Friday, July 18, 2014
On Brad on 2 intellectual Fathers of Reagan and Thatcher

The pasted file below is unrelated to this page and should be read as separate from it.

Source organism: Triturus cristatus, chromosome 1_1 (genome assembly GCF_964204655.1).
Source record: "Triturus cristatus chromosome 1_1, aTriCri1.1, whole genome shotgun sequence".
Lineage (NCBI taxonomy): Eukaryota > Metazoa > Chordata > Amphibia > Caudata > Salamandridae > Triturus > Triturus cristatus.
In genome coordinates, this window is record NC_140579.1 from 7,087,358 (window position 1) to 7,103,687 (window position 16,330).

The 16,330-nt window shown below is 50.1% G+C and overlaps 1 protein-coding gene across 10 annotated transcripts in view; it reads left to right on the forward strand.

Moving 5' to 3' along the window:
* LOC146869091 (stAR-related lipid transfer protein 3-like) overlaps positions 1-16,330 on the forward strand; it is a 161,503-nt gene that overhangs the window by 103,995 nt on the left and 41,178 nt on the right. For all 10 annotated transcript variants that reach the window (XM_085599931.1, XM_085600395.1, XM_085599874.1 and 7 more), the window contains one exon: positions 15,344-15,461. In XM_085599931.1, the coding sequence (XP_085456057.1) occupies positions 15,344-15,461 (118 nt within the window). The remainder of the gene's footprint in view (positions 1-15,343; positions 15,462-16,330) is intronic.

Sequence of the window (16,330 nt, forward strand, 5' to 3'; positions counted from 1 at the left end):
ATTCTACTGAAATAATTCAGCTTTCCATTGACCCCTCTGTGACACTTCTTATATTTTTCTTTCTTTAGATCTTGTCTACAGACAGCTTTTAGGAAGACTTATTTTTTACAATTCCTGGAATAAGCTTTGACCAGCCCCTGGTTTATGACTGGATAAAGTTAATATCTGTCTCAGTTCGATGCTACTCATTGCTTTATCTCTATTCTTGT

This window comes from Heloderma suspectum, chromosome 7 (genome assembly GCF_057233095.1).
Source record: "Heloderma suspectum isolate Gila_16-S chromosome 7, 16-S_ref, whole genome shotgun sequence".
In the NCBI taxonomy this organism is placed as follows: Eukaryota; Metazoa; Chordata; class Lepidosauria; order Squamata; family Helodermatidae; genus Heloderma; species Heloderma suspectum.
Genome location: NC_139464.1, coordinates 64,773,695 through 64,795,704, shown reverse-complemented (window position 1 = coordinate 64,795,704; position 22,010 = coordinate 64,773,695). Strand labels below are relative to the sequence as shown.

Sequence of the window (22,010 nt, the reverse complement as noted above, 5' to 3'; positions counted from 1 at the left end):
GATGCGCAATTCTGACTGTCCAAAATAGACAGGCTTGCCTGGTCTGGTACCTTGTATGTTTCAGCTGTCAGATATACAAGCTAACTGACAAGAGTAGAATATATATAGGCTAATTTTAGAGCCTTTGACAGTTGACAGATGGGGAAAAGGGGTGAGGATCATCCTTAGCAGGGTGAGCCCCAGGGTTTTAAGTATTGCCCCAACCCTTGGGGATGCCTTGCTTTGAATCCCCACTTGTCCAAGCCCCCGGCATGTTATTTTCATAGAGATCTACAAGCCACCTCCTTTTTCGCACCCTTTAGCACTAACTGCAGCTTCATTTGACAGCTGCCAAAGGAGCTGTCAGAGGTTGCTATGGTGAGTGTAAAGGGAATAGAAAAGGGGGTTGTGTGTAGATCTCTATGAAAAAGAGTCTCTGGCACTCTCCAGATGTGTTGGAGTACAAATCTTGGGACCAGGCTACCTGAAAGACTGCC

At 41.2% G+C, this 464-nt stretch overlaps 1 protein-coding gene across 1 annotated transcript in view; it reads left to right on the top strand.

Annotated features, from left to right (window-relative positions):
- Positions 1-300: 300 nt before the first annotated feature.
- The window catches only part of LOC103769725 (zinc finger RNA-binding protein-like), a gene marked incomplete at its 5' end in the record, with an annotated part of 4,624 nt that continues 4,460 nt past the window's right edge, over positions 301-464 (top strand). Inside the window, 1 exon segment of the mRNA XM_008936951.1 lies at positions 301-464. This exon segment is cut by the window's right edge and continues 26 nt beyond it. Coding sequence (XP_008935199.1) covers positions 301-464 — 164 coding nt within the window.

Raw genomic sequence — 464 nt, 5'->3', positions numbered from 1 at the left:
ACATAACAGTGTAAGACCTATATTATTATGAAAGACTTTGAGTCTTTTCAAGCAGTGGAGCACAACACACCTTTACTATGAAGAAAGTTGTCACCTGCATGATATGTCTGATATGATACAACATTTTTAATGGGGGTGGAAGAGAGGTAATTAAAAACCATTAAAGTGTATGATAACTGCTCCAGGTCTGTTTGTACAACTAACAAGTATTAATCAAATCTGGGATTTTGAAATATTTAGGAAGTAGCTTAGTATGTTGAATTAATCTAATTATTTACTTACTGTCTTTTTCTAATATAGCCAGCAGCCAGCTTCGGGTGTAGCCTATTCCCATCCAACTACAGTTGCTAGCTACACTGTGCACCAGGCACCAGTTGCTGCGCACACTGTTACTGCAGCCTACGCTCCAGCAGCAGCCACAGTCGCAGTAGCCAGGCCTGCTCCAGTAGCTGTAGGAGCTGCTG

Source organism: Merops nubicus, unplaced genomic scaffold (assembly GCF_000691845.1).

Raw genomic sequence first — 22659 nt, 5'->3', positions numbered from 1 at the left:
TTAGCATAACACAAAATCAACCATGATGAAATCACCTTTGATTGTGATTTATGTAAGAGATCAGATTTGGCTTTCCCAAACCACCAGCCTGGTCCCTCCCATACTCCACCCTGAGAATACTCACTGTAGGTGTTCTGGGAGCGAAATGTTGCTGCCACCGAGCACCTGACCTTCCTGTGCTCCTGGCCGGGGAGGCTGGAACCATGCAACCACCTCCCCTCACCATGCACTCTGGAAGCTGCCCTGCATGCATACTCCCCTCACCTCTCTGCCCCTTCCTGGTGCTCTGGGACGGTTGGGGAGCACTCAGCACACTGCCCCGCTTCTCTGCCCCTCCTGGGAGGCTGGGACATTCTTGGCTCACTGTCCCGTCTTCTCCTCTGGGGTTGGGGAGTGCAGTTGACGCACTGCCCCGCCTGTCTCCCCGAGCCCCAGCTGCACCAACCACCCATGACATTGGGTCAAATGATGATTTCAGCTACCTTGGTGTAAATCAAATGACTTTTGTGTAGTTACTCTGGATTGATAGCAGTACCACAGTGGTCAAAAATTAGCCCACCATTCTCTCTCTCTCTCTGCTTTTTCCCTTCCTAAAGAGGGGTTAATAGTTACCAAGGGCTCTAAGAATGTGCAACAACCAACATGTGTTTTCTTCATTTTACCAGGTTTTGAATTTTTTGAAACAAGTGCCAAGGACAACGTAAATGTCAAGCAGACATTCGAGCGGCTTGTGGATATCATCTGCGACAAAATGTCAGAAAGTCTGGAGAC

I am going to do Brad Fair use and cut and past this post. (do click the link anyway to be fairer to him) THURSDAY HISTORY: INTELLECTUAL ORIGINS OF REAGAN-THATCHERNOMICS The policies that enabled the creation of our Second Gilded Age were born at the end of the 1970s out of a particular reading of the political economy of that moment. Were the ideologues and the intellectuals of the right correct back when they claimed in the late 1970s that the economic problems of the 1970s were the result of "too much government" or of "an excess of democracy"? I think not. But in order to evaluate the argument we need to remember what it was. So here are the particulars of the claims that the U.S. in the late 1970s suffered from too-large a government and too-strong a democracy set forth by Martin Feldstein9 and Samuel Huntington10, with 1-17 from Feldstein and 18-31 from Huntington: [ed note Feldstein quoted -- I'm not sure about context] 1"Real GNP growth slowed from an annual rate of 3.9% between 1947 and 1967 to only 2.9% between 1967 and 1979... productivity per man-hour in... private business... 3.2% during 1947-67 to less than 1.5% since 1967 and less than 1% since 1973..." 2"The average unemployment rate rose from 4.7%... to 5.85%..." 3"The average rate of... CPI inflation jumped from 2% to 6.7%... with an acceleration to an average of nearly 9% since 1973 and over 13% in 1979..." 4"Stock prices... rose sixfold between 1949 and 1969.... In the decade since... in constant dollars fell nearly 50%..." 5"A falling share of national income devoted to net investment and to research and development..." 6"Increasing pressures and risks in the financial sector..." 7"Low profitability and an aging stock of plant and equipment in many specific industries..." 8"A deteriorating performance of United States exports..." 9"Expansionary monetary and fiscal policies... in the hope of lowering the unemployment rate but without anticipating the higher inflation rate that would eventually follow..." 10"High tax rates on investment income were enacted and the social security retirement benefits were increased without considering the subsequent impact on investment and saving..." 11"Regulations were imposed to protect health and safety without evaluating the reduction in productivity that would result or the effect of an uncertain regulatory future on long-term R&D activities..." 12"Raising the amount and duration of unemployment benefits to the current high levels to avoid hardship among the unemployed would encourage layoffs and discourage reemployment..." 13"Medicare and Medicaid... lead[ing] to an explosion in health care costs..." 14"Welfare programs... weaken family structures..." 15"Federal aid through the tax laws and through special credit programs to encourage homeownership would have such adverse effects on the cities..." 16"The high rate of unemployment, the lack of investment demand, and the low rate of personal income tax constituted an environment in the 1930s in which the side effects of social security and unemployment compensation would be relatively innocuous. Today's tight labor market, capital scarcity, and high personal tax rates imply that these programs now impede employment and capital formation..." 17"Personal and business tax laws were designed for an economy with little or no inflation. The interaction of this tax structure with the current high inflation rates causes extremely high effective tax rates on capital income, a discouragement to saving, and a distortion of investment away from plant and equipment toward housing and consumer durables..." [Now Huntington quoted. I'm again not sure about context] 18 "The democratic surge of the 1960s raised again in dramatic fashion the issue of whether the pendulum had swung too far..." 19 "The vigor of democracy in the United States in the 1960s thus contributed to a democratic distemper... the expansion of governmental activity... and the reduction of governmental authority..." 20"Across the board, the tendency was for massive increases in government expenditures to provide cash and benefits for particular groups within society rather than in expenditures designed to serve national purposes vis-a-vis the external environment..." 21"During the 1950s and early 1960s... governmental expenditures normally exceeded... revenue... but... the gap.. was not large.... In the late 1960s... after the... Welfare Shift... the overall government deficit took on new proportions... obviously one major source of the inflation which plagued the United States..." 22"The beneficiaries of governmental largesse coupled with governmental employees constitute a substantial proportion of the public. Their interests clearly run counter to those groups in the public which receive relatively little in cash benefits from the government but must contribute taxes..." 23"In the family, the university, business, public and private associations, politics, the governmental bureaucracy, and the military services, people no longer felt the same compulsion to those whom they had previously considered superior to themselves... discipline eased and difference in status became blurred..." 24"The commandments of judges and the actions of legislatures were legitimate to the extent they promoted, as they often did, egalitarian and participatory goals. 'Civil disobedience', after all... implied the moral value of law-abiding behavior depended upon what was in the laws, not on the procedural due process by which they were enacted..." 25 "The major expansion of unionism in the public sector... add[ed] still further to governmental deficits and to the inflationary spiral..." 26 "The imposition of 'hard' decisions imposing costs on any major economic group is... particularly difficult in the United States..." 27 "Domestic problems... become intractable.... The public develops expectations which it is impossible for the government to meet..." 28"Politicians... [seek] achievement which may have an immediate payoff but which they and, more importantly, their country are likely to regret... giv[ing] to dictatorships (whether communist party states or oil sheikdoms)... a major advantage..." "An 'excess of democracy'.... The effective operation of a democratic political system usually requires some measure of apathy and non-involvement on the part of some individuals and groups..." 29 "Marginal social groups, as in the case of the blacks, are now becoming full participants in the political system.... Less marginality... needs to be replaced by more self-restraint..." 30 "Democracy is more of a threat to itself in the United States than it is in either Europe or Japan where there still exist residual inheritances of traditional and aristocratic values..." My comment That is a long and interesting list. Somewhere the crime wave seems to have fallen between to stools (between 17 and 18). I think that, to be fair to both, especially Feldstein, you should number separately. Huntington's willingness to criticize democracy and praise deference to superiors is amazingly frank. I will use the word "Feldstein" to mean "Martin Feldstein as presented by Brad DeLong". OK Feldstein. On 1,2,4 and 6 subsequent evidence has been very unkind to Feldstein. Post Reagan revolution all did worse than pre. 6 (financial risks) was an amazing hostage to fortune on which he would have lost a fortune if he took his own arguments seriously. on 5 huh ?!? the ratio of nonresidential fixed capital investment to GDP was extraordinarily high in the 70s. (also it declined in the 80s) . what the hell is he talking about ? https://research.stlouisfed.org/fred2/graph/?graph_id=162563&category_id= 1-8 he is playing with timing. He is ascribing the 60s boom to the old policy regime even though it followed the policy shift. He is like the supply siders who decide that Reagan policy began in 1982. 9 this assertion is simply false. The increase in inflation was certainly anticipated by all prominent paleo Keynesians (who argued for tighter fiscal policy in the 60s). What actually happened is fiscal policy was loose (at least by pre Reagan standards) as no one likes taxing and Nixon demanded loose monetary policy to stave off the McGovern juggernaut. The second claim is a paraphrase of Arthur Burns who would tend to be more expert on the thought of Arthur Burns than Feldstein was. 10)I know of no evidence that taxing investment income reduces national savings. The data since 1979 have been very very unkind to Feldstein. 11) Feldstein assumes that health has nothing to do with productivity. The data suggest that good health precedes rapid growth (in a cross section of countries). Of course the "without considering" is simply a lie. I was alive in the early 70s and read some newspapers -- possible undesirable side effects of regulation were discussed at length (in the not so high brow Newsweek). 12) he has to deal with experience rating of UI when considering the effect on layoffs. Job search can be productive if it leads to better matches. it is easy to write down models in which UI causes a Pareto improvement. 13) Medicare, Medicaid & health care costs. This is very hard to reconcile with subsequent international comparisons. US has a larger fraction private and much higher spending than other developed countries. Private insurance plus out of pocket have grown very fast. Again subsequent data have not been kind to Feldstein. 14) there is little evidence that welfare programs weaken family structures. The structures kept changing the same way after welfare reform. Of course I must admit there is little evidence for the pro generous welfare position (say Moynihan) that it is important to provide welfare to unemployed couples too. Basically even in the 25 blue states which did this, the program was irrelevant as too few couples needed it. Now there has been a decline in teen pregnancy. That was clearly due to the clean air act (see 11 -- I am 100% serioius). 15) good point Marty -- note how actual elected Republicans don't agree. 16) again wtf is the labor market loose or tight ? In 2 vs 16 Feldstein has it both ways. On taxes, the top rate was higher in the 40s and 50s than in the 60s and 70s. As quoted, Feldstein is using high GDP growth in a period with UI, Social Security and high tax rates as proof that you can't have high growth with UI, social security and high tax rates. WTF ! Huh ! etc 17) good point again. However, I again note the very high level of investment in plant and equipment in the 1970s. Summing up. I think Feldstein wrote crazy things about investment in the 70s and growth with high taxes UI and social security. I think he knew better, but was exploiting the vague sense that everything was very right wing in the 50s. I think he counted on tricking people who were paying more attention to the 18-30 issues than to actual economic policy. He arbitarily picked the peak of a boom as the end of the good old days. This is cheating. However, he certainly was right that 70s economic performance was very disappointing. I didn't think that Reaganism was worth a try, but I can see how some people did. Subsequent poor economic performance refuted Feldstein's argument, but hey, that's social science. I think this is also true of health care spending. The USA had not pulled away from the pack yet. I think claims 8-17 (which are standard pro-market arguments) have weak empirical support (that includes 15 and 17 with which I agree). I'm pretty sure they are based on economics 101 and the assumption that elasticities are high. Trying to be quicker on 18-30 which I will ascribe to Mad Dog 18. His courage amazes me. Even George Will doesn't question Democracy so bluntly any more. 19. The word "distemper" is pejorative. Think of trying to tell a tea partier that a reduction in "government authority" is "distemper" I think they would lose their tempers. Again amazing frankness (I refer to mad dog who may or may not have anything to do with a Harvard prof.) 20. WTF !!! Does mad dog think Vietnam is internal to the USA. Some of the points clearly refer to the 60s and not the late 70s. Where was prof. Mad Dog at the time ? 21 subsequent events have not been kind to mad dog either. You have a problem yourself if you consider deficit phobia to be part of the intellectual origins of Reaganism. 22. mad dog has a problem. The big expansion in spending was mostly Medicare. Not cash, and benefiting all who live past 65. He seems to think that a high fraction of GDP was spent on means tested cash benefits. He is wrong. Increased public employment had a lot to do with teaching baby boomers how to read. I'm sure he doesn't oppose that. 24) does mad dog know what "procedural due process means" ? It sure doesn't mean depriving people of the vote then passing laws to keep them separate and unequal. Did mad dog know that congress is supposed to declare war and peace and that Johnson was sure the Tonkin gulf resolution did not grant him authority to escalate ? I mean how the hell does he dare place contempt for due process on the side of protesters when it characterized those against whom they protested ? 28-29 and 30 again amazing boldness. Also cluelessness. Had Mad Dog ever visited Europe ? I knew there was somewhere the Us authoritarians frank expression of envy of dictators. I think subsequent events have taught a bit about the advantages of dictatorships. The fact is that history shows that Democracy works horribly but less horribly than the alternatives.